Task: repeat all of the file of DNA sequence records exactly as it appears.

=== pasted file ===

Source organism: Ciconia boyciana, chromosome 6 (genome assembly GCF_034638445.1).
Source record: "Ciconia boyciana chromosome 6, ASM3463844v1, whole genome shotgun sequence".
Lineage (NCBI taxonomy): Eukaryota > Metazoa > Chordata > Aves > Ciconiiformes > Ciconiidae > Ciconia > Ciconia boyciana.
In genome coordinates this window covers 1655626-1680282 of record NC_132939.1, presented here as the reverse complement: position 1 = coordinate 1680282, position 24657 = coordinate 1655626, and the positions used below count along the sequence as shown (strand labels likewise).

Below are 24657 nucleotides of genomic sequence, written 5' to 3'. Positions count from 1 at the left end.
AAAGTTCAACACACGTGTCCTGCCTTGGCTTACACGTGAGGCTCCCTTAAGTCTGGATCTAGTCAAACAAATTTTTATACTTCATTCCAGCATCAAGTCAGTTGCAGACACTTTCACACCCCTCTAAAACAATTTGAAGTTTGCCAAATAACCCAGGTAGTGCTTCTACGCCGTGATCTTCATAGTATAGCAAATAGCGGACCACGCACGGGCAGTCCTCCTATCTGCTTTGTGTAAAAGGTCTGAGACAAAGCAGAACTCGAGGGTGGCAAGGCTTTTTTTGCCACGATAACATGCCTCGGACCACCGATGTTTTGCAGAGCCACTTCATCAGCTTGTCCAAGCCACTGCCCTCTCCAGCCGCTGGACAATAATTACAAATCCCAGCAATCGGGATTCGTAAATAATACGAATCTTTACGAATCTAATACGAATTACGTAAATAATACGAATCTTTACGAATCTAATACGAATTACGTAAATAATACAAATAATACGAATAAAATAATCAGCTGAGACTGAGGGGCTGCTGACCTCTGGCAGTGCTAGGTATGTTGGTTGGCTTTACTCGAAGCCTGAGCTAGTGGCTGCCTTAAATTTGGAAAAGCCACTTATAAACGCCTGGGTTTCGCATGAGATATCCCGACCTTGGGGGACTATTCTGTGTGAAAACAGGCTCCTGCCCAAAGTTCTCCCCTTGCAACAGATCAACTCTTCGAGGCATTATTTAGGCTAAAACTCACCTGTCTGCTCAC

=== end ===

Source organism: Ciconia boyciana, chromosome 6 (genome assembly GCF_034638445.1).
Source record: "Ciconia boyciana chromosome 6, ASM3463844v1, whole genome shotgun sequence".
Lineage (NCBI taxonomy): Eukaryota > Metazoa > Chordata > Aves > Ciconiiformes > Ciconiidae > Ciconia > Ciconia boyciana.
In genome coordinates this window covers 1655626-1680282 of record NC_132939.1, presented here as the reverse complement: position 1 = coordinate 1680282, position 24657 = coordinate 1655626, and the positions used below count along the sequence as shown (strand labels likewise).

Below are 24657 nucleotides of genomic sequence, written 5' to 3'. Positions count from 1 at the left end.
AAAGTTCAACACACGTGTCCTGCCTTGGCTTACACGTGAGGCTCCCTTAAGTCTGGATCTAGTCAAACAAATTTTTATACTTCATTCCAGCATCAAGTCAGTTGCAGACACTTTCACACCCCTCTAAAACAATTTGAAGTTTGCCAAATAACCCAGGTAGTGCTTCTACGCCGTGATCTTCATAGTATAGCAAATAGCGGACCACGCACGGGCAGTCCTCCTATCTGCTTTGTGTAAAAGGTCTGAGACAAAGCAGAACTCGAGGGTGGCAAGGCTTTTTTTGCCACGATAACATGCCTCGGACCACCGATGTTTTGCAGAGCCACTTCATCAGCTTGTCCAAGCCACTGCCCTCTCCAGCCGCTGGACAATAATTACAAATCCCAGCAATCGGGATTCGTAAATAATACGAATCTTTACGAATCTAATACGAATTACGTAAATAATACGAATCTTTACGAATCTAATACGAATTACGTAAATAATACAAATAATACGAATAAAATAATCAGCTGAGACTGAGGGGCTGCTGACCTCTGGCAGTGCTAGGTATGTTGGTTGGCTTTACTCGAAGCCTGAGCTAGTGGCTGCCTTAAATTTGGAAAAGCCACTTATAAACGCCTGGGTTTCGCATGAGATATCCCGACCTTGGGGGACTATTCTGTGTGAAAACAGGCTCCTGCCCAAAGTTCTCCCCTTGCAACAGATCAACTCTTCGAGGCATTATTTAGGCTAAAACTCACCTGTCTGCTCAC